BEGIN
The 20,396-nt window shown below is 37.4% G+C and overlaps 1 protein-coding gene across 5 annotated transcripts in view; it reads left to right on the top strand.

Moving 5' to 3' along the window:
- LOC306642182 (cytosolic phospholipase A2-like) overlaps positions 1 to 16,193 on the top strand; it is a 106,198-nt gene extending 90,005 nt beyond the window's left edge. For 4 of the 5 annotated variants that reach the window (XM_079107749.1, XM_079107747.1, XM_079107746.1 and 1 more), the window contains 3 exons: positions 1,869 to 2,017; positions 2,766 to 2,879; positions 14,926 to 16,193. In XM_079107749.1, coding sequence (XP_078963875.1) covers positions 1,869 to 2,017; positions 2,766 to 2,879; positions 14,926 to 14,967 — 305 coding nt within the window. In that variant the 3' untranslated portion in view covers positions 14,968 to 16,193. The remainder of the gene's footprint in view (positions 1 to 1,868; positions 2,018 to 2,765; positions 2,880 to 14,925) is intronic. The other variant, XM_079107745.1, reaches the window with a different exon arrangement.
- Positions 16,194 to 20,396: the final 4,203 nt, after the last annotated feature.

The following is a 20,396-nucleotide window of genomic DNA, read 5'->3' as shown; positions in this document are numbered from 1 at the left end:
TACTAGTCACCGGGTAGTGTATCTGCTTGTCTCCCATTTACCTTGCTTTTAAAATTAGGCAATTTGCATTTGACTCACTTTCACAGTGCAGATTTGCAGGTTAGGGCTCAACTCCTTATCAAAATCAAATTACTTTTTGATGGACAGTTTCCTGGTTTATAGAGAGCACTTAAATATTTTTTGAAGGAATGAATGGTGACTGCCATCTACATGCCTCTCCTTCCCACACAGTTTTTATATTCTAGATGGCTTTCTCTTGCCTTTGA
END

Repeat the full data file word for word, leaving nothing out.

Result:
The 20,396-nt window shown below is 37.4% G+C and overlaps 1 protein-coding gene across 5 annotated transcripts in view; it reads left to right on the top strand.

Moving 5' to 3' along the window:
- LOC306642182 (cytosolic phospholipase A2-like) overlaps positions 1 to 16,193 on the top strand; it is a 106,198-nt gene extending 90,005 nt beyond the window's left edge. For 4 of the 5 annotated variants that reach the window (XM_079107749.1, XM_079107747.1, XM_079107746.1 and 1 more), the window contains 3 exons: positions 1,869 to 2,017; positions 2,766 to 2,879; positions 14,926 to 16,193. In XM_079107749.1, coding sequence (XP_078963875.1) covers positions 1,869 to 2,017; positions 2,766 to 2,879; positions 14,926 to 14,967 — 305 coding nt within the window. In that variant the 3' untranslated portion in view covers positions 14,968 to 16,193. The remainder of the gene's footprint in view (positions 1 to 1,868; positions 2,018 to 2,765; positions 2,880 to 14,925) is intronic. The other variant, XM_079107745.1, reaches the window with a different exon arrangement.
- Positions 16,194 to 20,396: the final 4,203 nt, after the last annotated feature.

The following is a 20,396-nucleotide window of genomic DNA, read 5'->3' as shown; positions in this document are numbered from 1 at the left end:
TACTAGTCACCGGGTAGTGTATCTGCTTGTCTCCCATTTACCTTGCTTTTAAAATTAGGCAATTTGCATTTGACTCACTTTCACAGTGCAGATTTGCAGGTTAGGGCTCAACTCCTTATCAAAATCAAATTACTTTTTGATGGACAGTTTCCTGGTTTATAGAGAGCACTTAAATATTTTTTGAAGGAATGAATGGTGACTGCCATCTACATGCCTCTCCTTCCCACACAGTTTTTATATTCTAGATGGCTTTCTCTTGCCTTTGA